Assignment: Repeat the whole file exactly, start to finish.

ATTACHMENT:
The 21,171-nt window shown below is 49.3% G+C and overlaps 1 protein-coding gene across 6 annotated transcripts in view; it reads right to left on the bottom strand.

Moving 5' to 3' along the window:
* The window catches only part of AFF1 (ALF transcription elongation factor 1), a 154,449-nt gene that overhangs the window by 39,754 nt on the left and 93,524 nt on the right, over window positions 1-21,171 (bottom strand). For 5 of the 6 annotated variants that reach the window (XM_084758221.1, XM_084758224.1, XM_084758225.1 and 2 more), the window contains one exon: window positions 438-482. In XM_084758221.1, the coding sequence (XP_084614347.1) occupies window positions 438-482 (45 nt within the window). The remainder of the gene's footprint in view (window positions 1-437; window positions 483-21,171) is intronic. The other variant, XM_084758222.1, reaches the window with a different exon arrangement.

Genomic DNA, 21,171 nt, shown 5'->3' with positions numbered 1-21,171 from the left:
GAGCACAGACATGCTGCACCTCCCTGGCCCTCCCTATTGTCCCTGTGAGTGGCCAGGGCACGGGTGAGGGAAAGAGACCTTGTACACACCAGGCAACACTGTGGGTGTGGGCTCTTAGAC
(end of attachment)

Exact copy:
The 21,171-nt window shown below is 49.3% G+C and overlaps 1 protein-coding gene across 6 annotated transcripts in view; it reads right to left on the bottom strand.

Moving 5' to 3' along the window:
* The window catches only part of AFF1 (ALF transcription elongation factor 1), a 154,449-nt gene that overhangs the window by 39,754 nt on the left and 93,524 nt on the right, over window positions 1-21,171 (bottom strand). For 5 of the 6 annotated variants that reach the window (XM_084758221.1, XM_084758224.1, XM_084758225.1 and 2 more), the window contains one exon: window positions 438-482. In XM_084758221.1, the coding sequence (XP_084614347.1) occupies window positions 438-482 (45 nt within the window). The remainder of the gene's footprint in view (window positions 1-437; window positions 483-21,171) is intronic. The other variant, XM_084758222.1, reaches the window with a different exon arrangement.

Genomic DNA, 21,171 nt, shown 5'->3' with positions numbered 1-21,171 from the left:
GAGCACAGACATGCTGCACCTCCCTGGCCCTCCCTATTGTCCCTGTGAGTGGCCAGGGCACGGGTGAGGGAAAGAGACCTTGTACACACCAGGCAACACTGTGGGTGTGGGCTCTTAGAC